Sometimes they don’t know it themselves. When they do, they hide it. But they are out there. Executives, managers, and business owners who want to stem innovation. If you no longer want your organization to try new approaches, if you believe that the best path to growth is to keep doing what has been working for years, this guide is for you.
In 1956, Nobel Laureate Herbert Simon infamously predicted, “Machines will be capable, within 20 years, of doing any work a man can do.” While Simon missed by over 40 years (and counting), Artificial Intelligence (AI) entrepreneur and investor Manoj Saxena believes this time is different. While hype obscures the near term, Saxena explains, “AI is not a 50-year trend. It’s a 500-year trend.”
In my forthcoming book, Seeing Around Corners (now available for pre-order wherever you buy books), one of the major themes is that a major blind spot for organizations is that they tend to see the world through the lens of their existing industry. There are a lot of good reasons for this, but it can cause otherwise smart organizations to stumble.
In a glass-walled boardroom overlooking the Hudson River wrapping around downtown Manhattan, the Statue of Liberty in the distance, our guest lecturer flicked on one of the strangest slides I’ve seen. Juxtaposed against a sleek, modern room were two medieval paintings. One of a fortress. The other of a ship.
This month, Harvard Business Review featured a compelling piece – “The Age of the Continuous Connection: When You Can Interact with Your Customers 24/7 You Need a New Business Model” – by Nicolaj Siggelkow and Christian Terwiesch, co-directors of Wharton’s Mack Institute for Innovation Management. The piece inspires some exciting new strategies to stay ahead of the competition. But we think it only scratches the surface of what is possible.
MIT’s recent billion-dollar commitment to its new AI-focused school, the Stephen A. Schwarzman College of Computing, represents an essential advance, not for its magnitude but for its plans to infect the rest of the university with AI.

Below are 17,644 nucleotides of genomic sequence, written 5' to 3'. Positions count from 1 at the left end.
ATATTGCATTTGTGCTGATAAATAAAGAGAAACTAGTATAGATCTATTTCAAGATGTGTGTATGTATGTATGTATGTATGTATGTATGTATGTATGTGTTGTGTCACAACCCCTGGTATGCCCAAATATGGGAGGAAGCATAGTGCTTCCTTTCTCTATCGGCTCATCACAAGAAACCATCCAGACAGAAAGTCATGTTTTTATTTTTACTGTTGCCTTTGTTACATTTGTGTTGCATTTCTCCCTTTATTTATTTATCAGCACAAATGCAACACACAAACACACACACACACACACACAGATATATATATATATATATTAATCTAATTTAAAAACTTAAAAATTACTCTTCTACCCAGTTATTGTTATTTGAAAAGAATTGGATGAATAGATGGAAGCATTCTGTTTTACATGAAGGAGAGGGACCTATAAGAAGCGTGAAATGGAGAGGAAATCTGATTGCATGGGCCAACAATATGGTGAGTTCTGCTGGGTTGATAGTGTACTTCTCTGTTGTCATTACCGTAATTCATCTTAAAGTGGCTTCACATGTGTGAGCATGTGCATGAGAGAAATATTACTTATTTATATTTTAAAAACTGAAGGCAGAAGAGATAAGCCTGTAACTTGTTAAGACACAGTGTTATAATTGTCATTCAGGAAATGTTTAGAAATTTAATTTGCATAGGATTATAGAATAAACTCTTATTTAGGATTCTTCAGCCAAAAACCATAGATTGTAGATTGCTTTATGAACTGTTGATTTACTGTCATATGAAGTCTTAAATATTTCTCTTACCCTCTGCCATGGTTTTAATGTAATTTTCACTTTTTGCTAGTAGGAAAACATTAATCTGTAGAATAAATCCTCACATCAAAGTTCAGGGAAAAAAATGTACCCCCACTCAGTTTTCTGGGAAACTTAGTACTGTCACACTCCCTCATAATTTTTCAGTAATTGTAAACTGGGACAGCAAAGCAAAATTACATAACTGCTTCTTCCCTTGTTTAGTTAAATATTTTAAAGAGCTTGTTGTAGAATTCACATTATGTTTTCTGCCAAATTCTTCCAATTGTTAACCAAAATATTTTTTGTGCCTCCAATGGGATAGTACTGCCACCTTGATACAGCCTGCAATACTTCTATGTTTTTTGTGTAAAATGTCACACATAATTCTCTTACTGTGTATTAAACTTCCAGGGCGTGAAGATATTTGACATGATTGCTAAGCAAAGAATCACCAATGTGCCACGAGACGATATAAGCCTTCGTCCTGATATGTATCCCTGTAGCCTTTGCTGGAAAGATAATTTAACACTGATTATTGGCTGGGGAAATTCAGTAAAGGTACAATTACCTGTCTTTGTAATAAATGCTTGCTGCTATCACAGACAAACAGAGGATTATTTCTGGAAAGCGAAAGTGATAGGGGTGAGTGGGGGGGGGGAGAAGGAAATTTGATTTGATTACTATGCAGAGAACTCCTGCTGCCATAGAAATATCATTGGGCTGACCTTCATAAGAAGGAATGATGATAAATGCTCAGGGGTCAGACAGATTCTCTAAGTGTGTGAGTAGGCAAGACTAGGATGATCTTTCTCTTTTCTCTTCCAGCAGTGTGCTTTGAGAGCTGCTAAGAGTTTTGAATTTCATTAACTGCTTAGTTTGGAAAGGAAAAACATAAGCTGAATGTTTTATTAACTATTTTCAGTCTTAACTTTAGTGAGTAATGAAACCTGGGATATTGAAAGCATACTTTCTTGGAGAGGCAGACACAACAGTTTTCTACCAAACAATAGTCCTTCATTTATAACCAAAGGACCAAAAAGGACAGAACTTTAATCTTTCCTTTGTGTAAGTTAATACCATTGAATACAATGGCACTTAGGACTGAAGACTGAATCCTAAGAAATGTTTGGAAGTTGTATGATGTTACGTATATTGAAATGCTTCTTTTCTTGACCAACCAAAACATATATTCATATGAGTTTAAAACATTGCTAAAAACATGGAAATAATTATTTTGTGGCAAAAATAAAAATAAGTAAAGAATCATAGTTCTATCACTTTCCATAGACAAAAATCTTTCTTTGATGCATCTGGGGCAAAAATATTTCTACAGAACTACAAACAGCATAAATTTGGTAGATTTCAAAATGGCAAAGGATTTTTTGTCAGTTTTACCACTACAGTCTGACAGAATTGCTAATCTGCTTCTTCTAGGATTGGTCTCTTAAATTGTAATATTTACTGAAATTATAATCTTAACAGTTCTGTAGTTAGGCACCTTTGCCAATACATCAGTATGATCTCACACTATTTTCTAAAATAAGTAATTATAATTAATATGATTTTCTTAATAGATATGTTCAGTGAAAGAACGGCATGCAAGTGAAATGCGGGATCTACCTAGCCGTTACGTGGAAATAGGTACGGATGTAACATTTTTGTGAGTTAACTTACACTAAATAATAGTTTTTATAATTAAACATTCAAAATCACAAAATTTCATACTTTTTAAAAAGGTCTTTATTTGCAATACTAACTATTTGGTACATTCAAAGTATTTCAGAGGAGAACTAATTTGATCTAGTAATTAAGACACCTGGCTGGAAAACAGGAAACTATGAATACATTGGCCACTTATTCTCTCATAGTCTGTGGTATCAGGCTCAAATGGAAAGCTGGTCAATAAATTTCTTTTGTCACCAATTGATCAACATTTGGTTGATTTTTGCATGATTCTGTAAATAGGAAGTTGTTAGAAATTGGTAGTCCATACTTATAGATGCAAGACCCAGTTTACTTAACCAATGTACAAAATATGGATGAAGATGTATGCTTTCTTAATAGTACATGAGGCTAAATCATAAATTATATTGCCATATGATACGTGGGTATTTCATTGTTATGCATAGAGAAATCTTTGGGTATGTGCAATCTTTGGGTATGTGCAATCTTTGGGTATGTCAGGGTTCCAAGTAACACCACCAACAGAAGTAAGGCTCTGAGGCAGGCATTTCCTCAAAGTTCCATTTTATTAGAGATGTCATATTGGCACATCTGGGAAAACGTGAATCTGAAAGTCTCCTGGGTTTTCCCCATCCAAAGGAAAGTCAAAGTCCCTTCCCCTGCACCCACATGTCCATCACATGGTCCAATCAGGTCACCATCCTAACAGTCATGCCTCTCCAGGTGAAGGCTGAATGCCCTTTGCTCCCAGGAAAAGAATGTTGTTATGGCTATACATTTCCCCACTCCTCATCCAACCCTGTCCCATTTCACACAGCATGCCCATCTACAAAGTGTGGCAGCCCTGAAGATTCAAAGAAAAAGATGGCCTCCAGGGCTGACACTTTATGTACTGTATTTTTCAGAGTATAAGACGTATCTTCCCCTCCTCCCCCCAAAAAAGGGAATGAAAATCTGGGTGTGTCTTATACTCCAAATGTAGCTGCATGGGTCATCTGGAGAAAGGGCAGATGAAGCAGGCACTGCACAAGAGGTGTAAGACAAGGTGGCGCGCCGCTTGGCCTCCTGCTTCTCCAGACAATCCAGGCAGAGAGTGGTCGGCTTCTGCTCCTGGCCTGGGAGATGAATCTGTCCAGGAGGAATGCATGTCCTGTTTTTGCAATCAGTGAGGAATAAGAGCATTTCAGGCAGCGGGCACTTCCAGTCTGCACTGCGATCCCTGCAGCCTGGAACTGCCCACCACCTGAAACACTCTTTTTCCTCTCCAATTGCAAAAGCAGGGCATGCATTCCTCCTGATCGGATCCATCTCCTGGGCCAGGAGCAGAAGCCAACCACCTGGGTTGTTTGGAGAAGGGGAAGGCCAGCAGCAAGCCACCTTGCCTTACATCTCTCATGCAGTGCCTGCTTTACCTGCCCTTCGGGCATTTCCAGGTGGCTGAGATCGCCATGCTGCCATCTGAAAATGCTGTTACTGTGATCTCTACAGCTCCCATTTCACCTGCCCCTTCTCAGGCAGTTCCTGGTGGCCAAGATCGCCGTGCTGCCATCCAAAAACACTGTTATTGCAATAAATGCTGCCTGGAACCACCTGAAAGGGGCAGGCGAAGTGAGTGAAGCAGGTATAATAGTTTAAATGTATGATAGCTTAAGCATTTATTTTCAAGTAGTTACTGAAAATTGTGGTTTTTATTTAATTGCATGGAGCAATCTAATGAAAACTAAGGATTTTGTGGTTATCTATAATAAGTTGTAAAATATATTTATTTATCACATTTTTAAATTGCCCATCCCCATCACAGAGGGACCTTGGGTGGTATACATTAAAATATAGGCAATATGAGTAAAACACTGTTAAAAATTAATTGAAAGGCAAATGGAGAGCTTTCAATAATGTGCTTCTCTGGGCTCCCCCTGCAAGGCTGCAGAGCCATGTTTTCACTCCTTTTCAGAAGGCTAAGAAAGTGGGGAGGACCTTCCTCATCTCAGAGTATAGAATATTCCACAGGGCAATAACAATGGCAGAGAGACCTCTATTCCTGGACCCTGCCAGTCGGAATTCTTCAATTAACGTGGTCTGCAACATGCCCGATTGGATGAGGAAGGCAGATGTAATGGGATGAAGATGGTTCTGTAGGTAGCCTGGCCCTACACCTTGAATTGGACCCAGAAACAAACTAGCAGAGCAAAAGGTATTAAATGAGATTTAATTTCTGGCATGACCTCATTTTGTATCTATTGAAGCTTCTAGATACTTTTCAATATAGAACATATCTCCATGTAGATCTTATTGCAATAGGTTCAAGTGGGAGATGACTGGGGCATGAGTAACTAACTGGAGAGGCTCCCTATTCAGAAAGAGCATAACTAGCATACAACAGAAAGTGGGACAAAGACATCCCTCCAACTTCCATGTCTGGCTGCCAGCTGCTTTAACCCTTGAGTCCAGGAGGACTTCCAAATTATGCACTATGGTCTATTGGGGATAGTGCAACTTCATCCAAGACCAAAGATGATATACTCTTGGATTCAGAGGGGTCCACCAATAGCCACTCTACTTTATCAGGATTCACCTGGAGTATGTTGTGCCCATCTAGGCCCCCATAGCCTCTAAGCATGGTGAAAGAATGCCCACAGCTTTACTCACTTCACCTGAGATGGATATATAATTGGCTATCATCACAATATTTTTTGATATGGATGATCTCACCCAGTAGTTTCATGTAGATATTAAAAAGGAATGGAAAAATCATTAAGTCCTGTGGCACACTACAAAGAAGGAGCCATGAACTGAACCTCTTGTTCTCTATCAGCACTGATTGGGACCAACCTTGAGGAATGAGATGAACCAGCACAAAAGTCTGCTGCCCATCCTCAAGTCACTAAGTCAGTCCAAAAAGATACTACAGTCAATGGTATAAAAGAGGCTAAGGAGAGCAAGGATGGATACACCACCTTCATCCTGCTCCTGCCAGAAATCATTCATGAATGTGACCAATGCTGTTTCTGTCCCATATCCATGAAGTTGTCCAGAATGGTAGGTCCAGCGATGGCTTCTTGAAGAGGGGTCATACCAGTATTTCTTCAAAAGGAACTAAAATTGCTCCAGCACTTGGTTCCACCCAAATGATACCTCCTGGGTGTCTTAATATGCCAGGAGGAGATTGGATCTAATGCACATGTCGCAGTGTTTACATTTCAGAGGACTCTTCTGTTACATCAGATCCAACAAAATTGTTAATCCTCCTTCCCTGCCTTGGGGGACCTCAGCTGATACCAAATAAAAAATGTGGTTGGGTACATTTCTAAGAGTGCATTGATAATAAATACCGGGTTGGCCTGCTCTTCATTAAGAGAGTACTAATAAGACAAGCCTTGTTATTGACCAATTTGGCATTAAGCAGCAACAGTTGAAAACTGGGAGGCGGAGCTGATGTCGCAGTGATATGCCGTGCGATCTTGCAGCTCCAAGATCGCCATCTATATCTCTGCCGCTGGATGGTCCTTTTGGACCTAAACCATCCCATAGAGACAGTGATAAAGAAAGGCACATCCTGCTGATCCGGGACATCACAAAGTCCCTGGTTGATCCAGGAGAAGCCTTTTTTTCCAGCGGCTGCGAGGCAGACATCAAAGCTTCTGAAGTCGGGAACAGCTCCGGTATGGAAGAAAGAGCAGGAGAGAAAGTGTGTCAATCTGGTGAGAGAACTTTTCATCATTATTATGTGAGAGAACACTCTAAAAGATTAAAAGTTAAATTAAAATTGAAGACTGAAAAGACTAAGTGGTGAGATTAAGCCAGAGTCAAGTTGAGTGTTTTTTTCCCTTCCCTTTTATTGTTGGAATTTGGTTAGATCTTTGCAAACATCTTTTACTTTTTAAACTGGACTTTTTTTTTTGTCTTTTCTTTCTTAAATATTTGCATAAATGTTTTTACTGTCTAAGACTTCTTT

The folks at Fast Company and Forbes this month released their annual “most innovative companies” lists. Like many of us, I look forward to these lists every year. By championing those companies bold enough to challenge the status quo, they inspire all of us to do something different. By sifting from masses of companies the few that we should admire and emulate, they bring clarity to our innovation efforts.
After a flight home long enough to empty my inbox and complete three important pieces of work, I found myself in a quiet house, family sleeping upstairs, with time on my hands. So, I stretched out on my couch and indulged in a movie.
Everything starts with fiction. As one of the world’s top brand designers, Brian Collins, reveals, “Design is hope made visible.” Any leader ever praised or derided as visionary understands this. Leaders like Oprah Winfrey or Elon Musk define futures and marshal resources to attain them. They inspire others to belief and action.
I was recently at a conference with Curt Carlson, a brilliant leader of innovation who for many years ran SRI, the research organization responsible for the invention of Apple’s Siri and many other multi-billion dollar products. The SRI story is one of an astonishing turnaround—when he took over as CEO in 1998, the organization had been losing money for years and was on the brink of having to close its doors. Worse yet, the culture he inherited was described by many as toxic.